# Is there a noncomputable set which can be described by a probabilistic Turing machine with bounded error?

Does there exist any noncomputable set $A$ and probabilistic Turing machine $M$ such that $\forall n\in A$ $M(n)$ halts and outputs $1$ with probability at least $2/3$, and $\forall n\in\mathbb{N}\setminus A$ $M(n)$ halts and outputs $0$ with probability at least $2/3$? What if you only require that $M(n)$ is correct with probability greater than $1/2$?

Every such decision problem is computable, even in the harder version of the problem, assuming that the transition probabilities are, say, fixed rational numbers. A deterministic algorithm can calculate the probability distribution on the set of states of this stochastic TM after each $t$ time steps, and then step through $t$ until the probability of halt at either yes or no exceeds $1/2$.

• In other words are you saying $BPP$ is in computable hierarchy (since it is in polynomial hierarchy)?
– user94040
Nov 24, 2016 at 21:25
• @AJ. Yes, every problem in BPP is computable. Nov 25, 2016 at 5:04
• Every problem in BPP is indeed in the polynomial hierarchy, and therefore in the computable hierarchy, but that is not what I'm saying. Algorithms in BPP are a priori time bounded, which can be interpreted as a second reason that everything BPP is computable. By contrast a general recursive algorithm is not a priori time bounded; it only finds its own reasons to eventually stop. Thus, the result that probabilistic-computable implies deterministic-computable does not reduce to a question about BPP. Nov 25, 2016 at 17:12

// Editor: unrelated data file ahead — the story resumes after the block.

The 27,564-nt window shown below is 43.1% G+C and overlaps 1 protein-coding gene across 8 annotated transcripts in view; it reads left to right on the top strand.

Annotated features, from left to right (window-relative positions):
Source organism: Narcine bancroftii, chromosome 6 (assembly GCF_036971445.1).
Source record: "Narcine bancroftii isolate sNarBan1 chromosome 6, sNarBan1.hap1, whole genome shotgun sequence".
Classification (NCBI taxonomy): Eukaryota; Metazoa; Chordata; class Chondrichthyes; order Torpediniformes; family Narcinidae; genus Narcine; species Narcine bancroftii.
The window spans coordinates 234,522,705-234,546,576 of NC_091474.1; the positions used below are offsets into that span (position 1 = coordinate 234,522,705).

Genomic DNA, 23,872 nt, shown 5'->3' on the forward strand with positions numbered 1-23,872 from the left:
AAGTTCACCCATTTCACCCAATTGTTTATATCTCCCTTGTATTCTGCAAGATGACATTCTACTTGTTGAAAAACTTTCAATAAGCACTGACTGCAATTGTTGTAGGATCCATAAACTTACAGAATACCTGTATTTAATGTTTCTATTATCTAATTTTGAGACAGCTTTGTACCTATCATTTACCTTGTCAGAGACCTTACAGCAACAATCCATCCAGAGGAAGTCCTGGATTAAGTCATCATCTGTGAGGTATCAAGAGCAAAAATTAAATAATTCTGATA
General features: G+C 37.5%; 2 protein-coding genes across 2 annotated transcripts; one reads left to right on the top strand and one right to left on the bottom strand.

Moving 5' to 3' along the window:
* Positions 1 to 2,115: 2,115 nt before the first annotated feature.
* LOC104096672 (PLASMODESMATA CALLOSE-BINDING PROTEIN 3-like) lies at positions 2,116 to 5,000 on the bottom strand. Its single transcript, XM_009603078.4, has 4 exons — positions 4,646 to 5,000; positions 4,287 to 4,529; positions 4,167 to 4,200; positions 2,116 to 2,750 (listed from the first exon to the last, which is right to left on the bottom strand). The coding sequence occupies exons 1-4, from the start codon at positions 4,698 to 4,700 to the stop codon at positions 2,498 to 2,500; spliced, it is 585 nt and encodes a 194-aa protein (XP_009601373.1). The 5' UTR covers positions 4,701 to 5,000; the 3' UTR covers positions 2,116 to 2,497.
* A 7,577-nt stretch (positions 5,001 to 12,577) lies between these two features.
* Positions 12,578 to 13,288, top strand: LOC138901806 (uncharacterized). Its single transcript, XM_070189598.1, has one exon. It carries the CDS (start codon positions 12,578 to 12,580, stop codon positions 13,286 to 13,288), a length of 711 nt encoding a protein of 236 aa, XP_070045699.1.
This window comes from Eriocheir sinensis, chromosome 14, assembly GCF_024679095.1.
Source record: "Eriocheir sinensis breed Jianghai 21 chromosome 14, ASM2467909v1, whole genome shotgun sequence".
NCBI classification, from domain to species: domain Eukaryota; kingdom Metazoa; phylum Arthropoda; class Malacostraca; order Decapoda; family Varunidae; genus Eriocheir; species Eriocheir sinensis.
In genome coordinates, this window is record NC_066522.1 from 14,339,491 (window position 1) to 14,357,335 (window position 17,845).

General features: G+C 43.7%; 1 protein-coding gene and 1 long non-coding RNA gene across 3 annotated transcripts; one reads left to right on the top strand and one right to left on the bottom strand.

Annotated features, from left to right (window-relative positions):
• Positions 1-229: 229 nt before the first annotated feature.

• @GregKuperberg thank you for the clarification. would irrational probabilities make a difference?
– user94040
Nov 26, 2016 at 21:36
• For the question as stated, they would only make a difference for an unfair reason. If a transition probability is itself an uncomputable real number, then its bit expansion can be extracted by a Turing machine. On the other hand, if there are finitely many transition probabilities and they are all computable, then a slightly more complicated argument shows that everything that the TM can do is still computable in the usual sense. Nov 28, 2016 at 7:26

Construct $A$ as follows. Roll a 6-sided die infinitely many times, giving output $r_1,r_2\dots$.

Now for odd $k$, say $k\in A$ iff $r_k=6$. For even $k$, say $k\in A$ iff $r_k<6$. So $k\in A$ with probability 1/6 if $k$ is odd, and $5/6$ if $k$ is even. $A$ is obviously incomputable.

Turing machine $M$ on input $k$ simply answers 1 if $k$ is even, $0$ otherwise. So it is correct 5/6 of the time.

• That doesn't work. Let $k$ be even with $k\notin A$. Then $M$ will guess that $k\in A$ and be wrong with probability 1. I wanted $M$ to be correct with probability greater than $1/2$ on every fixed $k$, not just for it to be right about most $k$. Nov 25, 2016 at 18:35